The honesty and courage of this reassessment offers reasons for Catholics to be proud of a church which can face up to its own historical shortcomings. More than this, however, the mistakes of the past give us cause for reflection lest similar mistakes be perpetuated due to "subjective errors of judgment" which might prevail within the current scene. The Copernican controversy merits the reflection of Catholics because it illustrates how Catholics, when separated by diverse systems of thought and judgment, can arrive conscientiously and sincerely at diametrically opposed positions regarding matters of consequence. The Copernican controversy also merits reflection because it illustrates how a one-sided decision made in an era undergoing an intellectual shift causes an immense amount of needless suffering on those "loyal dissidents" within the church and provide religious skeptics outside the church with further reasons to reject the saving Gospel of Jesus. Finally, the Copernican controversy merits reflection in so far as it demonstrates that the Roman Church "has benefited and is still benefiting from the opposition of its enemies" (Gaudium et spes, sec. 44) and that, in due course, the Roman Church is willing and able to publicly face up to its failings and to humbly ask forgiveness and to make restitution to those who have "had much to suffer" because of its historical shortcomings.

Our Church is a vital church which, in a single generation, has carefully examined and substantially revised how Catholics are to regard atheism, Judaism, Islam, Buddhism, Hinduism, scientific and technological progress. Moreover, we have undergone a liturgical and spiritual renewal which has placed the teaching of Christ and the shared celebration of the Eucharist at the center and core of Catholic existence. Moreover, "the visible social structure [of the Church] which is a sign of its unity in Christ . . . can be enriched, and it is being enriched, by the evolution of social life" (Gaudium et Spes, sec. 44). In our own day, this evolution of social life increasingly means acknowledging that women (and other subjugated classes) have the God-given right to authentically discern their own calling to define themselves within spheres of public life which, prior to this, have been reserved to restricted classes of men.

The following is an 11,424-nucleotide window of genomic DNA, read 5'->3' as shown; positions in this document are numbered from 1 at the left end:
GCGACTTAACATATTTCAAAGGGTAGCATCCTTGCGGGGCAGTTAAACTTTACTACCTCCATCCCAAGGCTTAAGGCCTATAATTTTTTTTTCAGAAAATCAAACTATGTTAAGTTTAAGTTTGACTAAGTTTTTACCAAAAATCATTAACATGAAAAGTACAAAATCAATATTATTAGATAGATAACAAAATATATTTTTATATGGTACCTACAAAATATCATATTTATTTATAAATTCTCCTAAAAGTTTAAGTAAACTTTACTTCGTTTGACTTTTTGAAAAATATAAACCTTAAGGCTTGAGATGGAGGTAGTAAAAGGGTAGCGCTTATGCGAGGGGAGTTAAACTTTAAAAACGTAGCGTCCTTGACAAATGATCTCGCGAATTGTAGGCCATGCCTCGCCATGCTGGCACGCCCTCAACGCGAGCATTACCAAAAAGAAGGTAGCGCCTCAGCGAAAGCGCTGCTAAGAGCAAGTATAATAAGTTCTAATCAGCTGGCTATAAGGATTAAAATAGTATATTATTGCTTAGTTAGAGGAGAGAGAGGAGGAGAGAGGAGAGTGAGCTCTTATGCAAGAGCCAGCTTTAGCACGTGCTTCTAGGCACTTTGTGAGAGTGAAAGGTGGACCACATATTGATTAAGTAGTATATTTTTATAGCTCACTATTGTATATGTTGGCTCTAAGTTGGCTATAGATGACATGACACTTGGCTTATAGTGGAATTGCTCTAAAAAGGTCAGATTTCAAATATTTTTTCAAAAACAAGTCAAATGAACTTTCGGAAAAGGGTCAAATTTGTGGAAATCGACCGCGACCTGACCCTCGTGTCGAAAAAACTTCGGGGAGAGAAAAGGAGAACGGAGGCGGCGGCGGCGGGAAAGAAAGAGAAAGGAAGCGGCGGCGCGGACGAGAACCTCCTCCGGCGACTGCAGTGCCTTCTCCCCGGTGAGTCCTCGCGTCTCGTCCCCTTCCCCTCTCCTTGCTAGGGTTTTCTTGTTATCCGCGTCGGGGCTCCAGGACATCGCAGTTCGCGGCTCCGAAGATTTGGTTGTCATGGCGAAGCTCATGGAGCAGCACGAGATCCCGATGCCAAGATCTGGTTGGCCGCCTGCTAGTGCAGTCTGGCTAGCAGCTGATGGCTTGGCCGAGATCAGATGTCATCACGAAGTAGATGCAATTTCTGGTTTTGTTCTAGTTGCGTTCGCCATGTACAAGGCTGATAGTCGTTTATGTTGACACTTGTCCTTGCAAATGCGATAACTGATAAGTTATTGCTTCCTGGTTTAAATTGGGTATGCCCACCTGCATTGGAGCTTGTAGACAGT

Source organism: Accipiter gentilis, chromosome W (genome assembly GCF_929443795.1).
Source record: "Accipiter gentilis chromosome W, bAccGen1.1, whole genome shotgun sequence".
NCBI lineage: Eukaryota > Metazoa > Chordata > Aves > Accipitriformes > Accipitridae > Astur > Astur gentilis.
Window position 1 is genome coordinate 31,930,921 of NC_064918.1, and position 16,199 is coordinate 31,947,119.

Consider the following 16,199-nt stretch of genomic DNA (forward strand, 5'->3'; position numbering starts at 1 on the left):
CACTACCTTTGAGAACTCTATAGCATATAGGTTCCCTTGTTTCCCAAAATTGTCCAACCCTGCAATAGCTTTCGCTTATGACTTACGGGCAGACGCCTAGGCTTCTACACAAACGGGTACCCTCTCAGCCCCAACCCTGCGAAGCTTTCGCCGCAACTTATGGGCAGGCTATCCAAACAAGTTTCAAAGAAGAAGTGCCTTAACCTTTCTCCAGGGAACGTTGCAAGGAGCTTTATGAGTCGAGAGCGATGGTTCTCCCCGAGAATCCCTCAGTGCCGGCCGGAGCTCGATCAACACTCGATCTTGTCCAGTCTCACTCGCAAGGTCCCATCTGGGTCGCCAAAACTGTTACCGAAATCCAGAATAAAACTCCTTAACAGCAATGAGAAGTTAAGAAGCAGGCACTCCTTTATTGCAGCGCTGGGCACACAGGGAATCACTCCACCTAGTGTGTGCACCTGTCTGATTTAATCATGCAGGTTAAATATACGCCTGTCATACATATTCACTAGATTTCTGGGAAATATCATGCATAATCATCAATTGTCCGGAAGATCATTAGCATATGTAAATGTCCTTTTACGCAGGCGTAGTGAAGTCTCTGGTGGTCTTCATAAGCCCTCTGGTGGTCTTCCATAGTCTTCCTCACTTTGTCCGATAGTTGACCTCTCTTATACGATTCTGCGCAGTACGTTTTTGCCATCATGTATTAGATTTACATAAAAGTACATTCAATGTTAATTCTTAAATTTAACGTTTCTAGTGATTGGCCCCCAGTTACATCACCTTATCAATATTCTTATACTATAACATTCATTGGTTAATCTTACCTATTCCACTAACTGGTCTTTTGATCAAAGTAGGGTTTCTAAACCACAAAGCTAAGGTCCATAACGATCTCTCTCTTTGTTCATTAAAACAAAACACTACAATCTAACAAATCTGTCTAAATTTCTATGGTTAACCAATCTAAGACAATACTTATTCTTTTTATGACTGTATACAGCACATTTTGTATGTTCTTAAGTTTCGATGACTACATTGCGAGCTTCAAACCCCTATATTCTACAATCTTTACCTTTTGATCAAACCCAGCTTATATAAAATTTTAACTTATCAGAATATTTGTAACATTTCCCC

From the vantage point of a patriarchy which has served the church for two thousand years, a decision to irrevocably close off the possibility of women to be ordained to the presbyterate might appear as a victory for social stability and religious sanity in a church structure which has undergone substantial revisions in the space of one generation. From the vantage point of those women and men who are pioneering new modes of harmonizing their self-definitions within the larger social nexus, however, this same decision might appear as an attempt to constrain the grace and freedom of the children of God within a humanly conditioned and culturally maintained social system bent upon maintaining the privileged status of certain men at the immovable center of church life while women are forever restricted to orbiting around them. Such Catholics might ask, "How can the hierarchy of my church preach that 'every group must take into account the needs and legitimate aspirations of every other group' (Gaudium et Spes, sec. 26) when the decision making procedures within the church often contradict this message?" Furthermore, must one imagine that the Holy Spirit no longer guides those 500,000 Austrian Catholics who petitioned their bishops for a public dialogue on women's ordination and optional priestly celibacy? And what of the 75,000 Swiss Catholics who petitioned their bishops in a similar way? And, now that our brother Cardinal Ratzinger has classified the exclusion of women as "infallible teaching," will those Irish, German, and American Catholics who sign petitions now in circulation be automatically classified as "stiffnecked" or, even worse, as "heretical"? Will their have to be a silencing of many priests and the purging of many professors of theology from Catholic institutions in order to enforce a premature and one-sided declaration. It has happened already (Dr. MacEnroy of St. Meinrad School of Theology); it will need to happen many times again. Will the church then be more clearly visible as the champion of the downtrodden and as embracing in her bosom "the grief and anguish of the men [women] or our time, especially of those who are poor or afflicted in any way" (Gaudium et Spes, sec. 1)?